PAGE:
As you may have guessed, crash tests and a car’s ability to drive on challenging roads is not the only determining factor of good car performance. As a driver, we don’t usually notice certain car functions until it creates a problem. These small function tests are just as important as the big expensive crash and weather tests. These tests account for comfort a driver should experience when driving a car. Some of the functions tested include:

  • Level of noise emitted from the engine of the vehicle
  • Vibration level at different speeds and gears
  • Ease of changing gears
  • Comfort of seats
  • Noise emitted from tires
  • Ensuring the car meets the best fuel efficiency standards
  • The weight of the car is not too heavy
  • Ensuring the appropriate distance between the road and bottom of the car
  • Ease of pressing the acceleration and brake pedals
  • Ease of using the steering wheel
  • Windscreen damage from driving
  • The functionality of wipers
  • Level of noise within the car
  • Performance of air conditioning and heating systems in the car
  • Level of wind noise
  • Rate of wear and tear.


Testing a car to ensure it is drivable to ensure consumers have minimal complaints is not easy. Every single aspect of a car needs to be analysed. Usually, a set of specialised teams are assigned to ensure that all these requirements are met. 60% of the most serious crashes are due to frontal impact. Therefore during the testing process, more attention and importance is given to these tests.

test drive

The expense of car safety tests

Testing automobiles, however, is not cheap. Have you ever wondered why there are only a handful of car brands that are household names? It’s not because no one else wants to compete with these car companies, but rather because it is becoming nearly impossible to gather the resources and gain any profit once the car has officially been announced for release. Because of course, prior to this, there needs to be testing conducted and this generally costs manufacturers upwards of 6 digit figures. Not to mention the cost of hiring engineers, technicians and specialists. Let’s not even get started on how much manufacturers are spending on new design technologies; which includes technological features for smoother consumer use. These require funds and resources that would be tough for a start-up to acquire.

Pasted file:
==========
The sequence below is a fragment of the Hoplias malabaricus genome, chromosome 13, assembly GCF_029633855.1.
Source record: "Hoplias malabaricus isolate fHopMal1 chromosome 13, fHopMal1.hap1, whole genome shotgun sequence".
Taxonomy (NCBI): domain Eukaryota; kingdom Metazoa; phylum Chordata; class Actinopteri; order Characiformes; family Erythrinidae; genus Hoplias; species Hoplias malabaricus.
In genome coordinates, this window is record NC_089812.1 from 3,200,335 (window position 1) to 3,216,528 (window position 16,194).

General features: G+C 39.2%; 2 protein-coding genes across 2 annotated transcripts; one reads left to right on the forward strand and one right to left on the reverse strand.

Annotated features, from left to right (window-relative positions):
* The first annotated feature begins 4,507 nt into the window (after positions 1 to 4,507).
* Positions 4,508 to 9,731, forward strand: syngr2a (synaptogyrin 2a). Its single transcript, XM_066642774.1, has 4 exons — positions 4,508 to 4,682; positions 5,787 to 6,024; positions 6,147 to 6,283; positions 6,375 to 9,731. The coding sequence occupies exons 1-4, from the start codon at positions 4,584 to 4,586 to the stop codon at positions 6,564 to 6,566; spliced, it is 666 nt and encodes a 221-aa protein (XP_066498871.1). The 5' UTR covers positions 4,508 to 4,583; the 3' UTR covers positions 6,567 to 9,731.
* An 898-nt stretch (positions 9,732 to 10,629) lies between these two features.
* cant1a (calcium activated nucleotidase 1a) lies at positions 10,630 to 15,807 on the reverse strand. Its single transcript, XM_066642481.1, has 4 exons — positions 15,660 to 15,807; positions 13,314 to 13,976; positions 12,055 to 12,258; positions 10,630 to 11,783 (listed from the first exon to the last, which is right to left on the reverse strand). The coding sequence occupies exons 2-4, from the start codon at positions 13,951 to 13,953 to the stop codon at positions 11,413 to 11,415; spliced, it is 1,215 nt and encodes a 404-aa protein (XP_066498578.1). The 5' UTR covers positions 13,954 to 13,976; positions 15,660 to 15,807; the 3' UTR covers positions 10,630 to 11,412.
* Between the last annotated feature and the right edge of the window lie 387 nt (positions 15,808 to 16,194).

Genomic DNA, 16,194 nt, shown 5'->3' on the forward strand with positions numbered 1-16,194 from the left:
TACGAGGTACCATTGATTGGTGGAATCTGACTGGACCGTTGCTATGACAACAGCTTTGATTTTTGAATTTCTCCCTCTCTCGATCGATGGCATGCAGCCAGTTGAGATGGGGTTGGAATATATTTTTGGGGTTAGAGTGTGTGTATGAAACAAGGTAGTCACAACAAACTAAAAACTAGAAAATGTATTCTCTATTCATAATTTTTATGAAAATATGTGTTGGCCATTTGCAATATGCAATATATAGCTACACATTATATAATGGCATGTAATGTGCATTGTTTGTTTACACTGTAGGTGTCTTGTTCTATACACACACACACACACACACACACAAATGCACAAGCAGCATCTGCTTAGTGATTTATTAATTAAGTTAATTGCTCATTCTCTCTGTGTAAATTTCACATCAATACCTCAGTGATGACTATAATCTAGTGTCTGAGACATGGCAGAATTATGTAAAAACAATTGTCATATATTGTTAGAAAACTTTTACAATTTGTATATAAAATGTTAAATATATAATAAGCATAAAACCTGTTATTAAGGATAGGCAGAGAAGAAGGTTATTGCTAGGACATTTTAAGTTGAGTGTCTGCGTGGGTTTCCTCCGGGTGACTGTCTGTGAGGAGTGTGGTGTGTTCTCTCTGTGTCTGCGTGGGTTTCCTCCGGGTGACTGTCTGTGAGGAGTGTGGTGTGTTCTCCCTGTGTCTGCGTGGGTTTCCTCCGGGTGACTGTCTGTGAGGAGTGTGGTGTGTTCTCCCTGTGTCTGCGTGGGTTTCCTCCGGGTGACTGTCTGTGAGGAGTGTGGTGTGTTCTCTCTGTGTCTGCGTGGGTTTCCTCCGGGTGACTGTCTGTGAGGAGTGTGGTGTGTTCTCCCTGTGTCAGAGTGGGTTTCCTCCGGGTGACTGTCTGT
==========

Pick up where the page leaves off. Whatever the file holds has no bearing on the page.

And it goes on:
Australia’s Reliable ANCAP Ratings

In Australia, we rely on ANCAP ratings to ensure our cars are safe for driving. The Australasian New Car Assessment Program is an independent vehicle safety authority. Safety ratings are issued on all cars entering Australia and NZ markets using a rating system of 1 to 5. These account for 4 key characteristics:

  • Adult occupant protection
  • Child occupant protection
  • Vulnerable road user protection
  • Safety assist

seatbelt - car safety

In order for a vehicle to pass the safety rating, vehicles entering these places need to meet ANCAP’s minimum safety requirement for each of these criteria. To test these, ANCAP runs a series of destructive crash tests to account for the effect it has on the occupants of the car.

To have a look at ANCAP’s safety rating of the make and model of your vehicle, visit this page!

Cars go through multiple procedures and tests before they are allowed on the road. Prototypes that don’t work are sent straight for crushing and recycling. Imagine, all that hard work put in by hundreds of workers only to be smashed due to one small but unfixable error. Now the next time you get into your car, you can drive with peace of mind knowing that your wheels have gone through rigorous testing and safety procedures to ensure it’s roadworthy.